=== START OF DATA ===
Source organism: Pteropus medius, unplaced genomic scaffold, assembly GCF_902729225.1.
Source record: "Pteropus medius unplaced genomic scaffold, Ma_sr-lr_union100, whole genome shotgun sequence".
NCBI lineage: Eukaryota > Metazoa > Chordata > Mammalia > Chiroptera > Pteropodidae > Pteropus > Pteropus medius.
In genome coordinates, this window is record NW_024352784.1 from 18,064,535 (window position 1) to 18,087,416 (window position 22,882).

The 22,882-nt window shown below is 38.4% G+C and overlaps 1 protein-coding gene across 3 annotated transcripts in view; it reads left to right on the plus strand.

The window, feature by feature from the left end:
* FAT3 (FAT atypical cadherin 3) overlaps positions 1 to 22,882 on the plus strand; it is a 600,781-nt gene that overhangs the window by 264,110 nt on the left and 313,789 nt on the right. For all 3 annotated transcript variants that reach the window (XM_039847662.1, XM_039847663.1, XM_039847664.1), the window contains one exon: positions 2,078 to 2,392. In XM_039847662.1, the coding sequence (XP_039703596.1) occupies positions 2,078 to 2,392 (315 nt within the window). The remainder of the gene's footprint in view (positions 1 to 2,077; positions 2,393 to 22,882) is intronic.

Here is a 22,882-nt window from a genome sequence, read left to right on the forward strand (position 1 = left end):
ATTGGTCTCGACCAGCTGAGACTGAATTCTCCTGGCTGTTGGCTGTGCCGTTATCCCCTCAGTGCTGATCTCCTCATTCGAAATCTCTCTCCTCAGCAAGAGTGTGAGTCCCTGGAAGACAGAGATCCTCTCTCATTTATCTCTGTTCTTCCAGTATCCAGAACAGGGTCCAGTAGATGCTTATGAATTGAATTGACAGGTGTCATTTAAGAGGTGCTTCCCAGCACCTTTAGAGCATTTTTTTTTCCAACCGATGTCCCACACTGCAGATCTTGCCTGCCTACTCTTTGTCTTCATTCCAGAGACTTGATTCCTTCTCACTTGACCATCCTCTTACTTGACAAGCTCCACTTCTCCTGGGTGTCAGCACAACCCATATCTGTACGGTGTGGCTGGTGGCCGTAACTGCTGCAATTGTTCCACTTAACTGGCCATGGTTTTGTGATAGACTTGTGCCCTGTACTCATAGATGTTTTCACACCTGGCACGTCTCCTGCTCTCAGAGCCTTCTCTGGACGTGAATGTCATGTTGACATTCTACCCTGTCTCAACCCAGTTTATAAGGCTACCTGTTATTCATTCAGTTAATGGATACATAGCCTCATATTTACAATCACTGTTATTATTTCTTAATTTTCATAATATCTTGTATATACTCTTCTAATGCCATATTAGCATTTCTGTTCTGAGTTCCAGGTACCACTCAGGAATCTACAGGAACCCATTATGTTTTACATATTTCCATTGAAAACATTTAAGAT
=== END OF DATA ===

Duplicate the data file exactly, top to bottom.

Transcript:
Source organism: Pteropus medius, unplaced genomic scaffold, assembly GCF_902729225.1.
Source record: "Pteropus medius unplaced genomic scaffold, Ma_sr-lr_union100, whole genome shotgun sequence".
NCBI lineage: Eukaryota > Metazoa > Chordata > Mammalia > Chiroptera > Pteropodidae > Pteropus > Pteropus medius.
In genome coordinates, this window is record NW_024352784.1 from 18,064,535 (window position 1) to 18,087,416 (window position 22,882).

The 22,882-nt window shown below is 38.4% G+C and overlaps 1 protein-coding gene across 3 annotated transcripts in view; it reads left to right on the plus strand.

The window, feature by feature from the left end:
* FAT3 (FAT atypical cadherin 3) overlaps positions 1 to 22,882 on the plus strand; it is a 600,781-nt gene that overhangs the window by 264,110 nt on the left and 313,789 nt on the right. For all 3 annotated transcript variants that reach the window (XM_039847662.1, XM_039847663.1, XM_039847664.1), the window contains one exon: positions 2,078 to 2,392. In XM_039847662.1, the coding sequence (XP_039703596.1) occupies positions 2,078 to 2,392 (315 nt within the window). The remainder of the gene's footprint in view (positions 1 to 2,077; positions 2,393 to 22,882) is intronic.

Here is a 22,882-nt window from a genome sequence, read left to right on the forward strand (position 1 = left end):
ATTGGTCTCGACCAGCTGAGACTGAATTCTCCTGGCTGTTGGCTGTGCCGTTATCCCCTCAGTGCTGATCTCCTCATTCGAAATCTCTCTCCTCAGCAAGAGTGTGAGTCCCTGGAAGACAGAGATCCTCTCTCATTTATCTCTGTTCTTCCAGTATCCAGAACAGGGTCCAGTAGATGCTTATGAATTGAATTGACAGGTGTCATTTAAGAGGTGCTTCCCAGCACCTTTAGAGCATTTTTTTTTCCAACCGATGTCCCACACTGCAGATCTTGCCTGCCTACTCTTTGTCTTCATTCCAGAGACTTGATTCCTTCTCACTTGACCATCCTCTTACTTGACAAGCTCCACTTCTCCTGGGTGTCAGCACAACCCATATCTGTACGGTGTGGCTGGTGGCCGTAACTGCTGCAATTGTTCCACTTAACTGGCCATGGTTTTGTGATAGACTTGTGCCCTGTACTCATAGATGTTTTCACACCTGGCACGTCTCCTGCTCTCAGAGCCTTCTCTGGACGTGAATGTCATGTTGACATTCTACCCTGTCTCAACCCAGTTTATAAGGCTACCTGTTATTCATTCAGTTAATGGATACATAGCCTCATATTTACAATCACTGTTATTATTTCTTAATTTTCATAATATCTTGTATATACTCTTCTAATGCCATATTAGCATTTCTGTTCTGAGTTCCAGGTACCACTCAGGAATCTACAGGAACCCATTATGTTTTACATATTTCCATTGAAAACATTTAAGAT